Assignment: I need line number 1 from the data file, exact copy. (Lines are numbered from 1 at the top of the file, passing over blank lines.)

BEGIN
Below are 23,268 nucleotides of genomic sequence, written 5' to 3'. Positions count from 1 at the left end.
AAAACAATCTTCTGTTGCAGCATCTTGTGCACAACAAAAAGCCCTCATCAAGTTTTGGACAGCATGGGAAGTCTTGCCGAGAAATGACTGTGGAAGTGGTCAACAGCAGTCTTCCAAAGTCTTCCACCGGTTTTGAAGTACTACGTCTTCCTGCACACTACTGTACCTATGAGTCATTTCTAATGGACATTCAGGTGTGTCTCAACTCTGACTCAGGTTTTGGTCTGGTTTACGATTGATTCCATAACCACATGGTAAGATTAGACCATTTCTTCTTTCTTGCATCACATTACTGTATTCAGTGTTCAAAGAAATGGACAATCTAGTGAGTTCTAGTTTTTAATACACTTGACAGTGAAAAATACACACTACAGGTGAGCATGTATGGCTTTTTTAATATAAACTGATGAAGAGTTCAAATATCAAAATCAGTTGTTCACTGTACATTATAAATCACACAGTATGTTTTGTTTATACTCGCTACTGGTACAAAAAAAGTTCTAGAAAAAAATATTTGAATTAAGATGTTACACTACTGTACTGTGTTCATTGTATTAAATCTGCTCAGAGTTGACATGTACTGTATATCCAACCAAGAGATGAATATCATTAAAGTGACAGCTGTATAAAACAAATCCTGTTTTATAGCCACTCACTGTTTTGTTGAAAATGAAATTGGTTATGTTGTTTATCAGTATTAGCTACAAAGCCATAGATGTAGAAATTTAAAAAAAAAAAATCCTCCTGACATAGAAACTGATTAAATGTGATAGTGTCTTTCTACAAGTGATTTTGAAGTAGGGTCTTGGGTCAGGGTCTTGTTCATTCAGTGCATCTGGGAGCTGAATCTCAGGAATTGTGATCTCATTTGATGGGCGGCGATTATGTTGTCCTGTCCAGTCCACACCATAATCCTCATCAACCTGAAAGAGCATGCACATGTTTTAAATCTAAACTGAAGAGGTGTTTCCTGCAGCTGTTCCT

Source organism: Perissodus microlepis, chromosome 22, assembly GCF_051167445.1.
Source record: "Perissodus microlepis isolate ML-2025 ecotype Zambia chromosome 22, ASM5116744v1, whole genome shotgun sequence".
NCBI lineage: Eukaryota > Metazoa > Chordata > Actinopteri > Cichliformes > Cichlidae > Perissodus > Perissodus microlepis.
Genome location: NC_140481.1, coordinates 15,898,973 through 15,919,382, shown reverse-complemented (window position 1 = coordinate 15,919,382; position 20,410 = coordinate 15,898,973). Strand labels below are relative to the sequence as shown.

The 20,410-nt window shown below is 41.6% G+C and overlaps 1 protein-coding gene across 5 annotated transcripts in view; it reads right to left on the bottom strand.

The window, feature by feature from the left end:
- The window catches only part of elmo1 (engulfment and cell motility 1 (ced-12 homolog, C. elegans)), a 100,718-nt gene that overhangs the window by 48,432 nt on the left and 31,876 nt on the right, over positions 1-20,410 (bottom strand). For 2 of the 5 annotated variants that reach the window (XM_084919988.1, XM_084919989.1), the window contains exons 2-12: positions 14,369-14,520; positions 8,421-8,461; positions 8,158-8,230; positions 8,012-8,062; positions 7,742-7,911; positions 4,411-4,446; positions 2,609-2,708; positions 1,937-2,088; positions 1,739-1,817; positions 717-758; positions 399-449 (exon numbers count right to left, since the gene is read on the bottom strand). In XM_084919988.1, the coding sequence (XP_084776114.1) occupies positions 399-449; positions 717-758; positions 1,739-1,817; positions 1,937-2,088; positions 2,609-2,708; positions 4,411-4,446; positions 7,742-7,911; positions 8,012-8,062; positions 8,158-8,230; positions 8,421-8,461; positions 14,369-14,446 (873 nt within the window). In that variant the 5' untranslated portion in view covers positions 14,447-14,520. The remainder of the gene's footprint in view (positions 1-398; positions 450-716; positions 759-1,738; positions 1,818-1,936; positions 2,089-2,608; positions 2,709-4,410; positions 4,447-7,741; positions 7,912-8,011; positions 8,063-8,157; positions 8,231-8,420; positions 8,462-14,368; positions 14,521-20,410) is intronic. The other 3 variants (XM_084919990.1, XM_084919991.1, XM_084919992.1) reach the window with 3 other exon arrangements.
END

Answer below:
Below are 23,268 nucleotides of genomic sequence, written 5' to 3'. Positions count from 1 at the left end.